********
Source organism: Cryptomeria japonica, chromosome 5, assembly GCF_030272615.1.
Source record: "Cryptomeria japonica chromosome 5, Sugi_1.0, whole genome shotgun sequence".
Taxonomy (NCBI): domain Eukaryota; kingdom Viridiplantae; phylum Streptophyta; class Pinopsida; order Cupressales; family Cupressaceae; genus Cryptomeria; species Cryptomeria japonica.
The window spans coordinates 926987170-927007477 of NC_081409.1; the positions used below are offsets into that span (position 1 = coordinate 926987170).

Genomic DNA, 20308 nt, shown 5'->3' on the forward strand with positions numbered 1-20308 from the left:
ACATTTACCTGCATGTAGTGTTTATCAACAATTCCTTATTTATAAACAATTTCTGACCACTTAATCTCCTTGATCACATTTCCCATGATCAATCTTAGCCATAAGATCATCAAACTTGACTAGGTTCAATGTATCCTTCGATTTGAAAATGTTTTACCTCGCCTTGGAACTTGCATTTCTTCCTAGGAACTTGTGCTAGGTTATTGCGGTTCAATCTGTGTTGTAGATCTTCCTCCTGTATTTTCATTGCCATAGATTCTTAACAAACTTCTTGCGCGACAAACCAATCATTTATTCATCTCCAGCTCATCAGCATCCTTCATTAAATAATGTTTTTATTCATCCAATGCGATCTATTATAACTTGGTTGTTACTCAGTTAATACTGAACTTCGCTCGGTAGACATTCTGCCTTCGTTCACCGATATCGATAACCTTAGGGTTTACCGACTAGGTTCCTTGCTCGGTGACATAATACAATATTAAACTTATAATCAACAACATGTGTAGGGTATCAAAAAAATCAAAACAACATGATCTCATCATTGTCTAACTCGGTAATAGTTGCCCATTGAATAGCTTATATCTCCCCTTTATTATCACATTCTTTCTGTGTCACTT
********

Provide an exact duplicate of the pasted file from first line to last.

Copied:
Source organism: Cryptomeria japonica, chromosome 5, assembly GCF_030272615.1.
Source record: "Cryptomeria japonica chromosome 5, Sugi_1.0, whole genome shotgun sequence".
Taxonomy (NCBI): domain Eukaryota; kingdom Viridiplantae; phylum Streptophyta; class Pinopsida; order Cupressales; family Cupressaceae; genus Cryptomeria; species Cryptomeria japonica.
The window spans coordinates 926987170-927007477 of NC_081409.1; the positions used below are offsets into that span (position 1 = coordinate 926987170).

Genomic DNA, 20308 nt, shown 5'->3' on the forward strand with positions numbered 1-20308 from the left:
ACATTTACCTGCATGTAGTGTTTATCAACAATTCCTTATTTATAAACAATTTCTGACCACTTAATCTCCTTGATCACATTTCCCATGATCAATCTTAGCCATAAGATCATCAAACTTGACTAGGTTCAATGTATCCTTCGATTTGAAAATGTTTTACCTCGCCTTGGAACTTGCATTTCTTCCTAGGAACTTGTGCTAGGTTATTGCGGTTCAATCTGTGTTGTAGATCTTCCTCCTGTATTTTCATTGCCATAGATTCTTAACAAACTTCTTGCGCGACAAACCAATCATTTATTCATCTCCAGCTCATCAGCATCCTTCATTAAATAATGTTTTTATTCATCCAATGCGATCTATTATAACTTGGTTGTTACTCAGTTAATACTGAACTTCGCTCGGTAGACATTCTGCCTTCGTTCACCGATATCGATAACCTTAGGGTTTACCGACTAGGTTCCTTGCTCGGTGACATAATACAATATTAAACTTATAATCAACAACATGTGTAGGGTATCAAAAAAATCAAAACAACATGATCTCATCATTGTCTAACTCGGTAATAGTTGCCCATTGAATAGCTTATATCTCCCCTTTATTATCACATTCTTTCTGTGTCACTT